For bitcoin’s creators, their vision has always been to create a decentralized system of currency. In the context of cryptocurrency, this means a payment system in which money can be distributed without government interference.
And while this structure might seem simple, its vision is about to get a lot more complex.
In the simplest terms, Bitcoin’s programming code presents a three-tier privacy layer. As per news reports, this means that within this layer, miners earn Bitcoin by supporting a network of governments on behalf of consumers or small businesses, for example.
What Is Hidden in Bitcoin’s Code?
But this code does more than just function as a payment system for consumers. It also allows users to incorporate their digital identities into the transactions. It’s when this code is combined with incentives that we start to see the messier side of Bitcoin’s code.
Right now, the code base doesn’t provide an ideal incentive for users to try to build credibility on Bitcoin. On the contrary, it pushes them to minimize the privacy implications of Bitcoin transactions, in order to increase the stability of the network and the value of the network as a whole. For example, if you lose your privacy layer, you are forced to give the miners access to the information they originally demanded as part of the transaction.
If you’re scared of the idea of losing your anonymity, you might want to read on to learn the story of Nathaniel Federman, the convicted Silk Road member. Federal authorities have put him in a jail cell, where he only receives letters and sees two visitors a month. An affidavit reportedly says that he now knows the entire site was built using a part of Bitcoin’s code.
For would-be developers, this tradeoff of trust and anonymity can be brutal. Indeed, recent moves by the government are further reminders of just how controversial this digital currency is, and how it must be made trustworthy before it can spread its benefits.
Last month, the IRS changed its rules to claim income tax on bitcoin and other cryptocurrency. Bitcoin is now considered “property” and not a currency. For all intents and purposes, this rule change could potentially be crippling for cryptocurrency: It would make Bitcoin’s value effectively just paper money and would preclude any hope for much of the bitcoin-based currency infrastructure that could be used to distribute a lawful, decentralized currency to the public.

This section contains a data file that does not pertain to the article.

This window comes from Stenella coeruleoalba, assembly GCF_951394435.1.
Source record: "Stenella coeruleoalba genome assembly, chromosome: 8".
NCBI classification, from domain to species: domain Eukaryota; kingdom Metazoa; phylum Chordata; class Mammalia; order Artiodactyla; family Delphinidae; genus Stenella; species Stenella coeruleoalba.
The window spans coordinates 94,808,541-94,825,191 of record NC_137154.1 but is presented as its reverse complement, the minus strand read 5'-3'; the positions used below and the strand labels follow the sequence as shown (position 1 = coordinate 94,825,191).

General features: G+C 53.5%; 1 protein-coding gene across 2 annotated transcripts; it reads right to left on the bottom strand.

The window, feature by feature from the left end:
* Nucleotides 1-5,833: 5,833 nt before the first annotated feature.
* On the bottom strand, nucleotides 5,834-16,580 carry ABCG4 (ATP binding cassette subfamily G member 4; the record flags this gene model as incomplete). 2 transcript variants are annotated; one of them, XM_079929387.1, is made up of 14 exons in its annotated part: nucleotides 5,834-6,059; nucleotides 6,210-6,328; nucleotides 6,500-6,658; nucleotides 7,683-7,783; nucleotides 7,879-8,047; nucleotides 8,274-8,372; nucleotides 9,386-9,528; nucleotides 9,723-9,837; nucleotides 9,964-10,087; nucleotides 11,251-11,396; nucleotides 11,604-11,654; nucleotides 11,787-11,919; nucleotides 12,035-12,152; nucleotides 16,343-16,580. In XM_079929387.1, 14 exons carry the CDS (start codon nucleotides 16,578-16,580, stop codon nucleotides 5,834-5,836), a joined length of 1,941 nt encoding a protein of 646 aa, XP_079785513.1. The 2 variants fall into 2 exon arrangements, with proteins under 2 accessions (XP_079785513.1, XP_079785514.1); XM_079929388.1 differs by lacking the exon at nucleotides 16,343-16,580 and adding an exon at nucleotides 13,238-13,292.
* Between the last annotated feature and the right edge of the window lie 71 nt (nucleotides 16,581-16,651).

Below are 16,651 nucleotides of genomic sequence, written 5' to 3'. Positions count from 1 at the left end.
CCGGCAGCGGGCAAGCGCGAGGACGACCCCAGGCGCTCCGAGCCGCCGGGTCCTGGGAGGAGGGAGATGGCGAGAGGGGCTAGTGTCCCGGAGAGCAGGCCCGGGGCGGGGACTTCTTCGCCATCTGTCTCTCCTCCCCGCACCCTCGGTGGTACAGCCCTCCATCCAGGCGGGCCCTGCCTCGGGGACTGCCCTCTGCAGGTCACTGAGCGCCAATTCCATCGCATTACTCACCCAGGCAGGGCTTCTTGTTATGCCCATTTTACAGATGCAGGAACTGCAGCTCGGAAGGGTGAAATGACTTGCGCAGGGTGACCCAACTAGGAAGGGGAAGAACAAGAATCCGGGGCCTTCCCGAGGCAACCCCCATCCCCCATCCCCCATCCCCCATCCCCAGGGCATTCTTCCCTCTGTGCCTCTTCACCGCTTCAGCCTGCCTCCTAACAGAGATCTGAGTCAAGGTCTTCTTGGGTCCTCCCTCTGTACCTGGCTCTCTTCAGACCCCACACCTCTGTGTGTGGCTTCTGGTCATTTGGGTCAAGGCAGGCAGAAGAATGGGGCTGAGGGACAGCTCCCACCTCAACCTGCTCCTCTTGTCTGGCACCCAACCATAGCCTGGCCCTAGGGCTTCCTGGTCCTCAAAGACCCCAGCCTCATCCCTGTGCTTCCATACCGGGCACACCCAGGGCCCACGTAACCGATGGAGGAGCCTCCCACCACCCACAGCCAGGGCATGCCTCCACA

Even more surprising, the Department of Justice recently made an unlikely move by proposing to ban transactions of certain types of cryptocurrencies. As if that’s not bad enough, this ban also aims to create a legislative process that may lead to a crippling and constricting of the digital currency industry.
It is worth pointing out that the DOJ has not yet approved this ban. So far, the court system is not looking forward to the end of crypto’s open, even and unregulated, existence. With all this regulatory interference, it makes sense that blockchain proponents and cryptogamers have attempted to shift the conversation back toward the goal of Bitcoin’s founders: decentralization and the increasing efficacy of decentralized payments.
Public Policy Perspectives
The consumer benefit of making a transaction digitally is, of course, always an important consideration. The question here is about how the protection of consumers is protected, and how user privacy is also protected.
The government may want to protect those who need to be protected, and with so many innocent users potentially caught in their webs, privacy needs to be a critical consideration.
On the other hand, there’s also a sizable audience that craves more anonymity. While it’s true that digital currencies like bitcoin promise to offer an identity that isn’t in the hands of other government entities, this side of digital currency has its limits.
In recent days, we’ve been hearing a lot about the alleged massive transaction involved in cryptocurrency news site 9to5Mac’s story last week. While the details remain murky and the reactions questionable, one thing is clear: Regardless of the particulars of this private information breach, it’s clear that there are vast underground markets for this type of information.
In order to maintain the faith and trust of the people who want to use Bitcoin, it’s important that the crypto world moves away from the governments that are often pushing the crypto world to balance law with code. It can be difficult to do so, but we have made great strides in moving the crypto world from government to (as technical terms go) “blockchain.”